Behavior Modification Lesson

Manipulative techniques push us to buy, vote, or behave in certain ways

Topics

Consumerism

Decades ago I took a community college class in basic psychology. Other than the 40-something teacher, I was the oldest one there at age 30, sitting among younger adults in their late teens and early twenties. Here I was about to learn a painful lesson in human manipulation.

The topic that term was behavior modification (BM), especially the proven ideas of B.F. Skinner regarding positive and negative reinforcements to change animal behavior. Both are used by pet trainers who give treats when a desired action is performed, or none (or punishment) if the dog’s behavior is bad.

With a class of 30 students, the room was full. I usually sat way back in the rear corner, diagonally distant from the exit door. I’ve always been a responsive student, given to asking frequent questions — never more so than in this class. Psychology is a fascinating topic, and I was motivated beyond simply getting basic course credit. Soon, this was obvious to all present.

As the weeks went by, I found myself choosing to sit ever nearer the exit door. Our teacher would obviously avoid my raised hand and choose other students, or if she did choose me, she and the students challenged my question’s relevance and laughed at me. I was baffled. I thought perhaps I was asking too many stupid questions.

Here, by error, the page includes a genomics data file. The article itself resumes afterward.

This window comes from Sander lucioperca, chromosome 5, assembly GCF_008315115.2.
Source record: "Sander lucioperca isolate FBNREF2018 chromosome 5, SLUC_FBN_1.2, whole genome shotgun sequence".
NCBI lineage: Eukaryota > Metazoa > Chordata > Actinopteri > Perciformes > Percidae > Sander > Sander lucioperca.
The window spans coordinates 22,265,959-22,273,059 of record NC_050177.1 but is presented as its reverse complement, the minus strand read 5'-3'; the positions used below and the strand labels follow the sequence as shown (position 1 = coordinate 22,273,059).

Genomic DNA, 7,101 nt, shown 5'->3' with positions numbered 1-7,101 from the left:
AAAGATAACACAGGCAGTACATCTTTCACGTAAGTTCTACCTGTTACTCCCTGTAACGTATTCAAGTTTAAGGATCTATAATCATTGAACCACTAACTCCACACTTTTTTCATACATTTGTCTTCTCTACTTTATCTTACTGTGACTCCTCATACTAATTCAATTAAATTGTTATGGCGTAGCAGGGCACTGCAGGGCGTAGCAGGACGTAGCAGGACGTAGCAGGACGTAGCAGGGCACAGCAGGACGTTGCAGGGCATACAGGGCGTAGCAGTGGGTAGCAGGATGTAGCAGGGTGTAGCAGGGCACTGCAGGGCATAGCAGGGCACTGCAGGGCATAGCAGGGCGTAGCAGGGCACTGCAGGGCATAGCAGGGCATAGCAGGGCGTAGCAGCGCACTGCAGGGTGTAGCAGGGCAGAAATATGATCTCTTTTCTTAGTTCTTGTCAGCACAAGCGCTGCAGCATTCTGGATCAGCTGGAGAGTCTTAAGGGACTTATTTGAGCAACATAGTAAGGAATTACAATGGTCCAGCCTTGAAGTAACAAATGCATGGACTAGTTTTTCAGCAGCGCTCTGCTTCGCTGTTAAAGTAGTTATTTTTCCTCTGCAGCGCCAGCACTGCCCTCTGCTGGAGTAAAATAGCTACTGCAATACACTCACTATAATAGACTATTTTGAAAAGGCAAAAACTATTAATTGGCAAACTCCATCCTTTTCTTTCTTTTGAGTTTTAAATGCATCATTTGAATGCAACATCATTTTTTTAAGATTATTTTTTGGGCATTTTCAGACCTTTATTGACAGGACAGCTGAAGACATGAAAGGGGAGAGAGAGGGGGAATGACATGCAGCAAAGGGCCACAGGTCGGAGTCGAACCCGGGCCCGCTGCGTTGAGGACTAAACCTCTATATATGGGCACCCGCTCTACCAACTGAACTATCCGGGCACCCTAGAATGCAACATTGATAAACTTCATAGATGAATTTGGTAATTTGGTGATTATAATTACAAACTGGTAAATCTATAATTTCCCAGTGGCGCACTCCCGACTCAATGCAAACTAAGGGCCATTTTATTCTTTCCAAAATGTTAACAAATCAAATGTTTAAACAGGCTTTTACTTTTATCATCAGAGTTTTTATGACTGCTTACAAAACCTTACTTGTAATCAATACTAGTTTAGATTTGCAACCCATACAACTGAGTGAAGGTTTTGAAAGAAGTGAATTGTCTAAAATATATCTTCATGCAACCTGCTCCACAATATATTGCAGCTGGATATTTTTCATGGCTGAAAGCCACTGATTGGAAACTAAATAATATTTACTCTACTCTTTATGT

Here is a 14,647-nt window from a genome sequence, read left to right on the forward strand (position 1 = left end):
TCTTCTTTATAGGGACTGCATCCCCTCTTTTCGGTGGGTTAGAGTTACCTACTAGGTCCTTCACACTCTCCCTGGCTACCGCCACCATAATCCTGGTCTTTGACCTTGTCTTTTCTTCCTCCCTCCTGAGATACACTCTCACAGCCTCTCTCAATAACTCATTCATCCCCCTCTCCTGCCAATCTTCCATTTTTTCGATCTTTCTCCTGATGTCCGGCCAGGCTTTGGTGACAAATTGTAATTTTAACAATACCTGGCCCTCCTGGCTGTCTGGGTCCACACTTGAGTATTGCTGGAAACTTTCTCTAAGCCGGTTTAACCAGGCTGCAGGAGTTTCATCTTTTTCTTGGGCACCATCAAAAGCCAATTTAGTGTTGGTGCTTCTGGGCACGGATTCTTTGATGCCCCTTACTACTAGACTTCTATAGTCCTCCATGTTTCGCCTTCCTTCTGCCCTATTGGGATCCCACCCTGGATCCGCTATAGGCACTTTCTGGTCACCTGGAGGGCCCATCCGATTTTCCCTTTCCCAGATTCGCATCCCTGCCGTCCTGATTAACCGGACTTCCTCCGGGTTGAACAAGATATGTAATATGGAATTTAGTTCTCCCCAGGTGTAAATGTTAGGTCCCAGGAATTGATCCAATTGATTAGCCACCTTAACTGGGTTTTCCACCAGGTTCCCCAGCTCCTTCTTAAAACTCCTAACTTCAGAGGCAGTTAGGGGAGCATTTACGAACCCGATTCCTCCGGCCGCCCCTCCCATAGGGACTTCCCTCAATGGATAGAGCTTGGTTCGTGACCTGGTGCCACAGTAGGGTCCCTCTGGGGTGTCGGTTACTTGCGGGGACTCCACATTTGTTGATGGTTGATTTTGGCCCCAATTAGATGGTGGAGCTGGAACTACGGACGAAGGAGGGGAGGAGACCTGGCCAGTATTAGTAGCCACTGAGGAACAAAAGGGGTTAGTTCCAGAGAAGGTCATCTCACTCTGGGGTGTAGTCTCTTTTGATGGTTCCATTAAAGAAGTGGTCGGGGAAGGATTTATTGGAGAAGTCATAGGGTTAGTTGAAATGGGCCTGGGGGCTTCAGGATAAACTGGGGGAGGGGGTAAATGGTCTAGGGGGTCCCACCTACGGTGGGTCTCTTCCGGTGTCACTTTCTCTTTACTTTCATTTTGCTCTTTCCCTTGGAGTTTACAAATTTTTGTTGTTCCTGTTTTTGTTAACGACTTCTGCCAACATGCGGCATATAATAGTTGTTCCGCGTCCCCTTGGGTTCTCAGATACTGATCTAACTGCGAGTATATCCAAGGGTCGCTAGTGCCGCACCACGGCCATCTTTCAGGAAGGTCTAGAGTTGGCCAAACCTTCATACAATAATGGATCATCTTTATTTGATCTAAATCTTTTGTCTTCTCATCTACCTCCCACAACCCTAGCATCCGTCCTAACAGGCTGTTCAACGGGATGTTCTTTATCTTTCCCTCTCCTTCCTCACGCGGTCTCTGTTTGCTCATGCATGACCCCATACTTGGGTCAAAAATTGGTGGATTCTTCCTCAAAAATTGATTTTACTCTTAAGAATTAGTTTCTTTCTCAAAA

In the final week of class, I found myself sitting by the exit door, eager to leave. That’s when Miss Jackson divulged she was using me to demonstrate BM. The one day I came late, she had instructed the class to negatively respond to my questions, so that I would gradually seat myself closer and closer to the exit. It worked too well. Right after she’d explained why and what she did, offering her half-hearted apology, they all laughed. I tried to appear nonchalant, but I was angry.

That painful lesson, however, was well worth it. As I scan the news media these days, I can see manipulative techniques employed to get me to vote or behave a certain way in politics and commerce. Today’s social media apps exhibit a diabolical level of negative reinforcement, with the “canceling” of professors, Christian sports celebrities, even presidents. Our fellow citizens apparently love to wallow in the muck.

Besides overt positive and negative reinforcement, subliminal conditioning is even more powerful. It usually comes in visual form, to prod the herd. We buy unneeded items and behave in unthinking ways. Garages these days serve to store our useless stuff, not just cars. Just think about the effect of slogans: “Think Different,” “The Real Thing,” “Because You’re Worth it,” “A Diamond is Forever,” and “Breakfast of Champions.” Political slogans like “MAGA” and “BLM” even provide a group identity. Subliminal reinforcement works because we respond without much forethought. Such tactics aim for a hasty decision, for a feeling that time is short.

Beware predators who take advantage of gullible, naïve youth and feeble seniors. Whether it be in politics, science, commerce, or religion, see that no one leads you astray (cf. Matt 24:4).

 

Richard M. DellOrfano spent ten years on a cross-country pilgrimage following Christ’s instruction to minister without possessions. He is completing his autobiography: Path Perilous, My Search for God and the Miraculous.

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